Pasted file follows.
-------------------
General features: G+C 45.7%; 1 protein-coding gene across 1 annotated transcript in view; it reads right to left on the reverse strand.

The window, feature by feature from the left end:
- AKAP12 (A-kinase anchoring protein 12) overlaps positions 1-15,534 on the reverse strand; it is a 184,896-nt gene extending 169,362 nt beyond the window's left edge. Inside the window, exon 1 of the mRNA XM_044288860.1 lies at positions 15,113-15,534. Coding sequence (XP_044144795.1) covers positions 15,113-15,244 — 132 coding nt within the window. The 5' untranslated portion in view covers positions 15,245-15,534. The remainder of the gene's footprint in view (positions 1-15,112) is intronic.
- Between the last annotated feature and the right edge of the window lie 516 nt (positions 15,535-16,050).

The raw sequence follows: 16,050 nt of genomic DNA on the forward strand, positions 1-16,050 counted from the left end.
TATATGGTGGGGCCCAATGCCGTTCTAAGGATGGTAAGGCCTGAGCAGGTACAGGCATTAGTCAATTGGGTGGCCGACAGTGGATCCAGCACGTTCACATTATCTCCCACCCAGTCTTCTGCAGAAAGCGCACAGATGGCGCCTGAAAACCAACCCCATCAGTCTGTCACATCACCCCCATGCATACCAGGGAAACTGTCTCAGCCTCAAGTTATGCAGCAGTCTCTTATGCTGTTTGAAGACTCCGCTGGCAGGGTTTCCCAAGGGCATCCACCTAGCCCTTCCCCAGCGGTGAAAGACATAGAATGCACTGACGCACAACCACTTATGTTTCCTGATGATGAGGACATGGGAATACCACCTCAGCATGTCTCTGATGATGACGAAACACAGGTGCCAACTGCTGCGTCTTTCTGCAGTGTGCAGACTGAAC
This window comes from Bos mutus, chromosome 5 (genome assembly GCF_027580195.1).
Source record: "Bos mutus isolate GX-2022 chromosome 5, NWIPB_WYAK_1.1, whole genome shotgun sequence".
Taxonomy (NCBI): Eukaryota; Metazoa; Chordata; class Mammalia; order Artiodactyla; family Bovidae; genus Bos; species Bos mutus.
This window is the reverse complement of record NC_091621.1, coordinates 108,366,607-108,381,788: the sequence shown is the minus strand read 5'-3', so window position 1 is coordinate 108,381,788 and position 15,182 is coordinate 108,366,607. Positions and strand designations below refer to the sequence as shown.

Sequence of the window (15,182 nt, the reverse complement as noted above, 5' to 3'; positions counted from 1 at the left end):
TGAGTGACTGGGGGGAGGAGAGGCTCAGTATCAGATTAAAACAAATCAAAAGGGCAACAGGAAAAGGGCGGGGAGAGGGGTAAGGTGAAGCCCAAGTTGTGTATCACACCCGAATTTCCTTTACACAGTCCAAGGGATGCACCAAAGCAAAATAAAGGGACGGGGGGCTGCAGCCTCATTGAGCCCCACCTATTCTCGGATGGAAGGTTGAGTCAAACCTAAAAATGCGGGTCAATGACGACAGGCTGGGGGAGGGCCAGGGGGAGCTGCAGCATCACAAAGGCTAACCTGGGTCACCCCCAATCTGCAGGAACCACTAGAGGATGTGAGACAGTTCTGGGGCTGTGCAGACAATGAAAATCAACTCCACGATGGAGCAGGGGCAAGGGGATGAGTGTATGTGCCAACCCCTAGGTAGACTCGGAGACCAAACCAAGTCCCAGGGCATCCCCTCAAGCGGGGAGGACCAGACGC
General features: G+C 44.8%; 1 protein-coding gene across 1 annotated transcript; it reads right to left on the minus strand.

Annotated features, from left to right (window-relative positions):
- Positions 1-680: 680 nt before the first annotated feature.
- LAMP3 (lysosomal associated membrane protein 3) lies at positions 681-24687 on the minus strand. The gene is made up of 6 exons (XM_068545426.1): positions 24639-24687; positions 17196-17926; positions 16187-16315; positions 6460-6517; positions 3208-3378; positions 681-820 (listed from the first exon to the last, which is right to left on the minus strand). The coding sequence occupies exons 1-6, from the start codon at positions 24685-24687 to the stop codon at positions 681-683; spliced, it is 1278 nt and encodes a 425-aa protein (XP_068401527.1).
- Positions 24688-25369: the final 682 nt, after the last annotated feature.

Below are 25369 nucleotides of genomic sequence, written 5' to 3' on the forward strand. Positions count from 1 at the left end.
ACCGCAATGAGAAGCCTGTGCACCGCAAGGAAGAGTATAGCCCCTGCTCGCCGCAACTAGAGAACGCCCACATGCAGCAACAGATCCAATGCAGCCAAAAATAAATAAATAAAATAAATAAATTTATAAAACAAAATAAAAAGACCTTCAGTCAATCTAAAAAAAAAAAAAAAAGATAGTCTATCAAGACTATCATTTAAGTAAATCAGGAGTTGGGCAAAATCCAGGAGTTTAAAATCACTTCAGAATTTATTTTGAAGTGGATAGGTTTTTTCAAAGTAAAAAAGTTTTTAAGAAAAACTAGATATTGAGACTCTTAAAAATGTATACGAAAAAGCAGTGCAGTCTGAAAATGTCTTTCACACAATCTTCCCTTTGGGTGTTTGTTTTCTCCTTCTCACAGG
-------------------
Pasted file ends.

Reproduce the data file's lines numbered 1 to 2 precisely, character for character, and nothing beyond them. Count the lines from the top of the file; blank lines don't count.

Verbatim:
General features: G+C 45.7%; 1 protein-coding gene across 1 annotated transcript in view; it reads right to left on the reverse strand.

The window, feature by feature from the left end: